3 Silicon Valley Giants Innovating in the Humanitarian Sector

Aid Work In Silicon Valley

The continuous innovation that races through Silicon Valley affects lives on a global scale. But this mecca of tech that is constantly building and continuously growing has not always been accepted into the humanitarian aid community. Some critics say that there is a lack of empathy amongst these tech stars and question if the tech industry can genuinely innovate in a way that supports significant change within the humanitarian sector.

In the past few years, however, big hitters like Facebook and Google have been applying their resources and hearts to help solve some big problems in humanitarian aid. They’re bringing their A-games to aid and we’re pleased to share what they’ve been up to.

What gives with these Silicon Valley tech giants?

Google, Airbnb, and Facebook are delivering unique technologies and platforms that tremendously impact the humanitarian sector. Google is creating blimps to increase connectivity in telecommunication desserts. Airbnb has launched a humanitarian division within its design department. Facebook has created a service that connects people who get caught in natural disasters or crises to their families.


Google is the face of the Internet, and with such a heavyweight title to carry around, its entry into humanitarian aid relies on connectivity. Blimps and connectivity, to be exact. With the use of blimps, Google is trying to connect off-grid areas with the rest of the world. Blimps will be launched in hopes of providing better wireless connectivity to those living in a rural setting or for aid workers to have Internet access even when there’s a calamity. The service will provide a low-frequency technology for a low rate, encouraging those who might not otherwise be connected to the Internet to join.


Airbnb runs a disaster response program that gives those affected by a natural disaster a support network right on their block. It also provides homes for relief workers who are assisting in the disaster response. At the recent National VOAD conference, Denis Lemeshchenko of Airbnb said the company has set a goal to support hosts in opening their doors to 100,000 displaced people over the next five years.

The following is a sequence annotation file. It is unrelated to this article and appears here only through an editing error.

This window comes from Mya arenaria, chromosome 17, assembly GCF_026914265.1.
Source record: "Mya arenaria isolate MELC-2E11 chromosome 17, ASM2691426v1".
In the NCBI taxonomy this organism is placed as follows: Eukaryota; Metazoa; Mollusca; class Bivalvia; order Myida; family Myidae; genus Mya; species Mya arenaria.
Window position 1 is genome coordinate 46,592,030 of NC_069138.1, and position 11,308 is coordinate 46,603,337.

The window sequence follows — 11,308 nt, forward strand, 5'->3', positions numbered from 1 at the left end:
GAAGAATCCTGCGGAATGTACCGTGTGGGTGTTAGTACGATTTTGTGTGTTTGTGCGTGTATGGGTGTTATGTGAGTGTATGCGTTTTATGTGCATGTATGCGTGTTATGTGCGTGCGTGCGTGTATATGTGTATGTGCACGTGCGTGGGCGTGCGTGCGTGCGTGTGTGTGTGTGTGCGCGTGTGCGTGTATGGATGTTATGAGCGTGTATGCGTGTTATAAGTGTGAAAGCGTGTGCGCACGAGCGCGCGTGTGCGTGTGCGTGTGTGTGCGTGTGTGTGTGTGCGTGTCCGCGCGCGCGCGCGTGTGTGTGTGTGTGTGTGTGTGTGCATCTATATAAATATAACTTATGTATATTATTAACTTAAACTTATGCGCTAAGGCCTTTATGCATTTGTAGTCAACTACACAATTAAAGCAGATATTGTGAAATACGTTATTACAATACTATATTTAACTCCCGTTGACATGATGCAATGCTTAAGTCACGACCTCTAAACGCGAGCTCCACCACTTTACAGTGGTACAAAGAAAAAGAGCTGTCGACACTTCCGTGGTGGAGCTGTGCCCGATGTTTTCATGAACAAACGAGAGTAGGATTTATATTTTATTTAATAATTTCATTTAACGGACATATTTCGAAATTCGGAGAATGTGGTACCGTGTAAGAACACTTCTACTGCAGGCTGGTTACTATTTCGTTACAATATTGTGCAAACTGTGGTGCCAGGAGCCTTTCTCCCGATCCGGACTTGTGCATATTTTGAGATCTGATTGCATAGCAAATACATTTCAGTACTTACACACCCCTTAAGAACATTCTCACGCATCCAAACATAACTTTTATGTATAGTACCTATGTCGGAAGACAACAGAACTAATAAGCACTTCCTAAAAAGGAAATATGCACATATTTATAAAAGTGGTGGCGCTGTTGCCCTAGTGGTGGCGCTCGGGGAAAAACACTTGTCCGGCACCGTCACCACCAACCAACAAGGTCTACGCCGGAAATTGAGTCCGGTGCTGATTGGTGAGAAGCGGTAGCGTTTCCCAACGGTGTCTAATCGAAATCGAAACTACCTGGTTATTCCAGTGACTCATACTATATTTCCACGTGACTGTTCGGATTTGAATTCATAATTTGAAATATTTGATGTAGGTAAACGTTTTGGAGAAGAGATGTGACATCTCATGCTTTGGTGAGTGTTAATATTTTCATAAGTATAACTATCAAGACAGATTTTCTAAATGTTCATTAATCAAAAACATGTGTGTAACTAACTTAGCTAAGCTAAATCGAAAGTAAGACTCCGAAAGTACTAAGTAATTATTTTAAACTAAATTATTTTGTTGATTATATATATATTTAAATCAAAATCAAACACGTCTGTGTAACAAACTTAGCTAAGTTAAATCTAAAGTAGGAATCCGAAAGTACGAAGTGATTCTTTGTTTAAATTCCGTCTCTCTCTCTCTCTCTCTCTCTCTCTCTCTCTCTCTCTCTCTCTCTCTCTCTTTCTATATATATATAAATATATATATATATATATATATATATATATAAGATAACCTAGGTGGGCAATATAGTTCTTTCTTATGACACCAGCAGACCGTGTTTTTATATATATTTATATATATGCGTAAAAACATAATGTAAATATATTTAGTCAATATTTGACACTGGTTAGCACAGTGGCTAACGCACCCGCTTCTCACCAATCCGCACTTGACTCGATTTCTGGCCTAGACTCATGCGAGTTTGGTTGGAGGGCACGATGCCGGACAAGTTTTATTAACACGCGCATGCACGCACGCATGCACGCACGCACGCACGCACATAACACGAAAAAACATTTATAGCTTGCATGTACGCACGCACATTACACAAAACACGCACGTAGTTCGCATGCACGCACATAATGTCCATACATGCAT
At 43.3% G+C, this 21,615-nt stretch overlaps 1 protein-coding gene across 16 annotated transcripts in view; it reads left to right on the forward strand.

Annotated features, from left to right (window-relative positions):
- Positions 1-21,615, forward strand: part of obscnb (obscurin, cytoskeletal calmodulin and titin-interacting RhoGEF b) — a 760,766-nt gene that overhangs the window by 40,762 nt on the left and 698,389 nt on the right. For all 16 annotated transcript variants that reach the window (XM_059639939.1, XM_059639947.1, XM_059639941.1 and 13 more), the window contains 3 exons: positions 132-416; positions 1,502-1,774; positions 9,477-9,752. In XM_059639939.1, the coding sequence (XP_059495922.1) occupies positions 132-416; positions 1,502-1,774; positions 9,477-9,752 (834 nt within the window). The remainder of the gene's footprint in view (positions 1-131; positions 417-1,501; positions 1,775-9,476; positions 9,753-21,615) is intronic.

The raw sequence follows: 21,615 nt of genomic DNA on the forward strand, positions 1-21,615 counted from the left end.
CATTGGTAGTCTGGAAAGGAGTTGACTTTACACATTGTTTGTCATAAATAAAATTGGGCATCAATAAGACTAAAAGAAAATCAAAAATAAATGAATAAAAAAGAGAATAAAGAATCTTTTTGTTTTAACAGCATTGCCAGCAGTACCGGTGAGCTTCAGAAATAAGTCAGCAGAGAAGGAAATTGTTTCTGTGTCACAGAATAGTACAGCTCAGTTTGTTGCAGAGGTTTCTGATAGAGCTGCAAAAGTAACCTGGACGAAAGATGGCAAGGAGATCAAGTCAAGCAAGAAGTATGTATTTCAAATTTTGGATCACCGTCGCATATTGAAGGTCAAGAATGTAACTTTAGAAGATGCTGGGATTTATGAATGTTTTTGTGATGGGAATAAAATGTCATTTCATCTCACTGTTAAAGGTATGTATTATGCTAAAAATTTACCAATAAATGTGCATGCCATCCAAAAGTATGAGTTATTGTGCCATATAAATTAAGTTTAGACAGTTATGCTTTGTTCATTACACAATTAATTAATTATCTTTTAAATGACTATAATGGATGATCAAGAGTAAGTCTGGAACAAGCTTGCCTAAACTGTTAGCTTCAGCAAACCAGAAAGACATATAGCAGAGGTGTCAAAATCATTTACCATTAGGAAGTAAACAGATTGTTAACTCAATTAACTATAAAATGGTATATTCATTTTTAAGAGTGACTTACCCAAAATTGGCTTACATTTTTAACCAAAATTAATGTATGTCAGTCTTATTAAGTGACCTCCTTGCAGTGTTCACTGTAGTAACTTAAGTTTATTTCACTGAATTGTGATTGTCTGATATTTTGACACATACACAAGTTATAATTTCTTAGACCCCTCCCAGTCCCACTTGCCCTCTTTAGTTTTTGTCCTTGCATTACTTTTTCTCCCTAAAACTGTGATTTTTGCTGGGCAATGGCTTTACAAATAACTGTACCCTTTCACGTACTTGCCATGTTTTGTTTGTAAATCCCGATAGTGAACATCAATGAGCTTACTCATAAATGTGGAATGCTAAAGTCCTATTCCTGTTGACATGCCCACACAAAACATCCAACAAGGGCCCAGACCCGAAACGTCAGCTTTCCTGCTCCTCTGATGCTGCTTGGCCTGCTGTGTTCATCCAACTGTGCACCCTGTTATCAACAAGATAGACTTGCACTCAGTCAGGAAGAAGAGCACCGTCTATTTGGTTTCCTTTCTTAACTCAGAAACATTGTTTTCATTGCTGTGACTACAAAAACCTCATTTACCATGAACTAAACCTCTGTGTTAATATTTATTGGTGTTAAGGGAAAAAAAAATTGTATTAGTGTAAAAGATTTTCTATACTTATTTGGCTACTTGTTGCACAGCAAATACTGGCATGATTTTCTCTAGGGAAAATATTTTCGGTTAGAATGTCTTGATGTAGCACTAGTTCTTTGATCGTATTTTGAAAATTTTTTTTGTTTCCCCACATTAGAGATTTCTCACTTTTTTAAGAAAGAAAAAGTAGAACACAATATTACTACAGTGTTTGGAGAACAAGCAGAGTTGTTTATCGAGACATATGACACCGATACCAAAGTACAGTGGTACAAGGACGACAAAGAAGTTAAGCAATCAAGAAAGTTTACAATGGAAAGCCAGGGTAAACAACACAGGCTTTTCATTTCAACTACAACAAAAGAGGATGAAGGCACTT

During a catastrophe, Airbnb activates its network and taps Airbnb hosts willing to lend a helping hand. This idea was inspired by the chain of events that unfolded after Hurricane Sandy in 2012. The Airbnb community in the Northeast activated on its own accord and welcomed Sandy’s survivors. To date, this innovative disaster response program has 3,100+ hosts participating, 65 instances where the service was activated, 3,590+ nights donated, and multiple collaborations with regional relief organizations, like International Rescue Committee, around the globe.


Post, share, connect. Facebook’s Safety Check is a service that expedites relief efforts if disaster strikes. It’s been used in the wake of a terrorist attack, as witnessed by London Bridge Attack survivors, as well as being activated during the Nepal Earthquake in 2015. The idea is that if enough people are posting about the event or it is a largely known disaster, Facebook will use an algorithm to launch this application. If a person is in the affected location during such an event, the user will be prompted to mark themselves as “Safe,” which is then shared with their Facebook friends. This Facebook application has been activated and used well over 15 times since it’s commencement in 2015.

What’s Next?

The innovations and commitments coming from powerful tech companies out of the Valley are an encouraging sign for humanitarians, as well as global citizens. With their tremendous resources and knowledge, Silicon Valley companies are proving they can be part of the humanitarian solution. For survivors and relief workers, these new tools can be life-changing. The world is intricately connected in ways that were unforeseeable even several years ago as the bridge between Silicon Valley and the humanitarian sector continues to grow.

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